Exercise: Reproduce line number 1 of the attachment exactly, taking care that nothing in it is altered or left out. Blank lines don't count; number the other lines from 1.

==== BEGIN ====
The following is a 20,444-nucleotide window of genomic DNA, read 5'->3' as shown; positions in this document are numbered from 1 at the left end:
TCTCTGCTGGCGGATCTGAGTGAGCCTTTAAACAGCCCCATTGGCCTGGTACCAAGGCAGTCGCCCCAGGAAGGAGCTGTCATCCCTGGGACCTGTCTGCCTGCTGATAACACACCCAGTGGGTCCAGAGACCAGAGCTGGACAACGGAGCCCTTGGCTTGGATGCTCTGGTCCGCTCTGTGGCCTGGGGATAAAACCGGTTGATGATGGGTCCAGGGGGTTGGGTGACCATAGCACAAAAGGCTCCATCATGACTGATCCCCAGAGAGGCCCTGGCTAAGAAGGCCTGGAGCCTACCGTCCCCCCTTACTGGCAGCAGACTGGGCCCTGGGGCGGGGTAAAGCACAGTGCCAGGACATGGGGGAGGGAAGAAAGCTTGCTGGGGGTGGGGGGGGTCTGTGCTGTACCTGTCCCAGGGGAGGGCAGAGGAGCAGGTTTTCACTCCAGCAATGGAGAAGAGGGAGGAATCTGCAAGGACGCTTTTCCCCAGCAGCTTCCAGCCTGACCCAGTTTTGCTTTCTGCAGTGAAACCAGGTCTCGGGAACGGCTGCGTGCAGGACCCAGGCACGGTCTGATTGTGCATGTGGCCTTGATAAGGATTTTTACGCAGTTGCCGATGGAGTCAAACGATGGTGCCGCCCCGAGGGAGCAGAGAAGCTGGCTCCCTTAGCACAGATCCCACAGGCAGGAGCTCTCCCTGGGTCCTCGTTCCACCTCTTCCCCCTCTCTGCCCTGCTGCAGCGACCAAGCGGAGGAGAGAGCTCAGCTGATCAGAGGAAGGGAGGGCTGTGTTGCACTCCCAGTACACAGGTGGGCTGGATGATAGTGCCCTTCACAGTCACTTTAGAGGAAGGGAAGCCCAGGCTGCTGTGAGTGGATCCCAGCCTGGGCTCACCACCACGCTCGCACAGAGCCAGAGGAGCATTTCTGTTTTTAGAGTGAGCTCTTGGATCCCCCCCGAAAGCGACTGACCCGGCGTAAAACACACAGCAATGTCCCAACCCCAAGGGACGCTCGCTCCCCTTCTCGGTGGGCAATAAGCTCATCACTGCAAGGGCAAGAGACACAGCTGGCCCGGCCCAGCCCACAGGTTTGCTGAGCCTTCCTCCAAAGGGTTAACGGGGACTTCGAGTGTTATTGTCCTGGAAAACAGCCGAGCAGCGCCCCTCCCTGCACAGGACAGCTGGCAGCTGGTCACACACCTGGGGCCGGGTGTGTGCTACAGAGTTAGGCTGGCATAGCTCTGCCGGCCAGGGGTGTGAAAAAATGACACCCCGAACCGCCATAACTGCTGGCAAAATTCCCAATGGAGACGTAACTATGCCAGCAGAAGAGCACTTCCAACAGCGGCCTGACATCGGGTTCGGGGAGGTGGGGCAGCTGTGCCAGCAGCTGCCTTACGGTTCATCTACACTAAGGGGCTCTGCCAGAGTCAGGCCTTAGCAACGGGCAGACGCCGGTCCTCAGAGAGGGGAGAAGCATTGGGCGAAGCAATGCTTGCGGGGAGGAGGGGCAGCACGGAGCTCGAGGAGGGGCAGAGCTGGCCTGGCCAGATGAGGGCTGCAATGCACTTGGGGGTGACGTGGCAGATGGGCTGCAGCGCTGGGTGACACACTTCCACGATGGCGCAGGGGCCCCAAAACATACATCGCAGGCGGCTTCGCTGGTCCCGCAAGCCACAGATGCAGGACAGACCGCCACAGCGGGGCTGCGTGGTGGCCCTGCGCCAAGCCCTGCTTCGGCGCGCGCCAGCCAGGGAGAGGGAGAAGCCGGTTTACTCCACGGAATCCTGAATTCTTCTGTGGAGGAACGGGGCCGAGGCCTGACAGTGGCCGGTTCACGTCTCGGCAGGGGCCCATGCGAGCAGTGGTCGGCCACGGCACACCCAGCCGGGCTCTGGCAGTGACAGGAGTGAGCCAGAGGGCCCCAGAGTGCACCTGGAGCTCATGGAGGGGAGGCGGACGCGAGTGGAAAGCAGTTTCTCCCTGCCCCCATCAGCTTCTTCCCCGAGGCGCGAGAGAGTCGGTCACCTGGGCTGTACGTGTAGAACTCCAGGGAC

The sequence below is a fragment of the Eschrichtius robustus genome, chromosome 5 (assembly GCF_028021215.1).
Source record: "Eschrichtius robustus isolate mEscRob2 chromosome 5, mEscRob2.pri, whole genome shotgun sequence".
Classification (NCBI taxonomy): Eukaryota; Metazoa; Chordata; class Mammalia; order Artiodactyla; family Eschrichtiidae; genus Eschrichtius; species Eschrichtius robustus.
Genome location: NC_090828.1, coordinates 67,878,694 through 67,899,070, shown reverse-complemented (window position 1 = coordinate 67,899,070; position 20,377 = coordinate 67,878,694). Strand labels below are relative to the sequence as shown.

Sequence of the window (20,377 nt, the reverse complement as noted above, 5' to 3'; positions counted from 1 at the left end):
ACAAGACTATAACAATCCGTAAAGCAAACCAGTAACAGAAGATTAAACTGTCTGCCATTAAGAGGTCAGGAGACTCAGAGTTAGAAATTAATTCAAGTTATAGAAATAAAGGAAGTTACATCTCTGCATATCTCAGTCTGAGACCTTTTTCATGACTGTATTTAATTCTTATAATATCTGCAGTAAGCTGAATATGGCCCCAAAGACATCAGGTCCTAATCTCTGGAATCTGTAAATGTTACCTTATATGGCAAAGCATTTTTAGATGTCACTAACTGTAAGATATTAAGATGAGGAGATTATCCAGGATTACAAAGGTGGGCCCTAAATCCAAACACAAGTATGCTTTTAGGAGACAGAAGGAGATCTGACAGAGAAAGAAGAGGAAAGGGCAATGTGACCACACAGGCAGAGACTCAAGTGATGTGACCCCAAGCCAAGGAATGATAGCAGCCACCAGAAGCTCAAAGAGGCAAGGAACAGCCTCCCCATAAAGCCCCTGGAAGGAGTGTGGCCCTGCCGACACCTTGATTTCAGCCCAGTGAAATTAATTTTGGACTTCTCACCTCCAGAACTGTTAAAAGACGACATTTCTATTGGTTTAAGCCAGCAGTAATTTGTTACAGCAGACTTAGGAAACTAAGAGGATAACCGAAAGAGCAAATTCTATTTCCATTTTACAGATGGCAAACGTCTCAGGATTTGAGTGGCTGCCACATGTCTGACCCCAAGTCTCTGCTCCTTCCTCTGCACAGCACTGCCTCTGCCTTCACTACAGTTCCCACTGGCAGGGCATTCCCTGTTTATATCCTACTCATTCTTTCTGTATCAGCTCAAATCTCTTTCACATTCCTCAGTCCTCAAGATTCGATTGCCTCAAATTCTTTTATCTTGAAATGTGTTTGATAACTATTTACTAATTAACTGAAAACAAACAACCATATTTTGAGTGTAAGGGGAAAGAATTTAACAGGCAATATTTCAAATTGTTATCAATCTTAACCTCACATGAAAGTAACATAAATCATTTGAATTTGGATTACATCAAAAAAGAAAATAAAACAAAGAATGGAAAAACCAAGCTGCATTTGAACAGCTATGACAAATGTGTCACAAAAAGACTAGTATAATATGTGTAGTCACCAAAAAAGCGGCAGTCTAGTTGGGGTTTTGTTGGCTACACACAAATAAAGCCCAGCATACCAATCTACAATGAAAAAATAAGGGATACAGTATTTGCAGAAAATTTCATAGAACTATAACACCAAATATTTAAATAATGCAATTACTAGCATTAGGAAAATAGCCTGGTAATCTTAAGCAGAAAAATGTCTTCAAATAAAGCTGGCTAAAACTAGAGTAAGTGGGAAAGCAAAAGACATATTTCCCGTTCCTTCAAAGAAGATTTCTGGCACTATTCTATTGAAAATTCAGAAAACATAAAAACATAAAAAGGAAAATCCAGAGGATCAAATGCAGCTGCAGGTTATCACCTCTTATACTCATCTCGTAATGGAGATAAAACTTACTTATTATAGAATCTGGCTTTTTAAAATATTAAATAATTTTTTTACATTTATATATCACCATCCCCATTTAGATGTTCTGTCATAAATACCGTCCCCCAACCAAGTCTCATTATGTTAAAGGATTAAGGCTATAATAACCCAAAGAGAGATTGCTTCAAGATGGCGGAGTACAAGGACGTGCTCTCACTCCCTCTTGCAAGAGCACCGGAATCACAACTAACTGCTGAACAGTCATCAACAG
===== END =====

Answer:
The following is a 20,444-nucleotide window of genomic DNA, read 5'->3' as shown; positions in this document are numbered from 1 at the left end: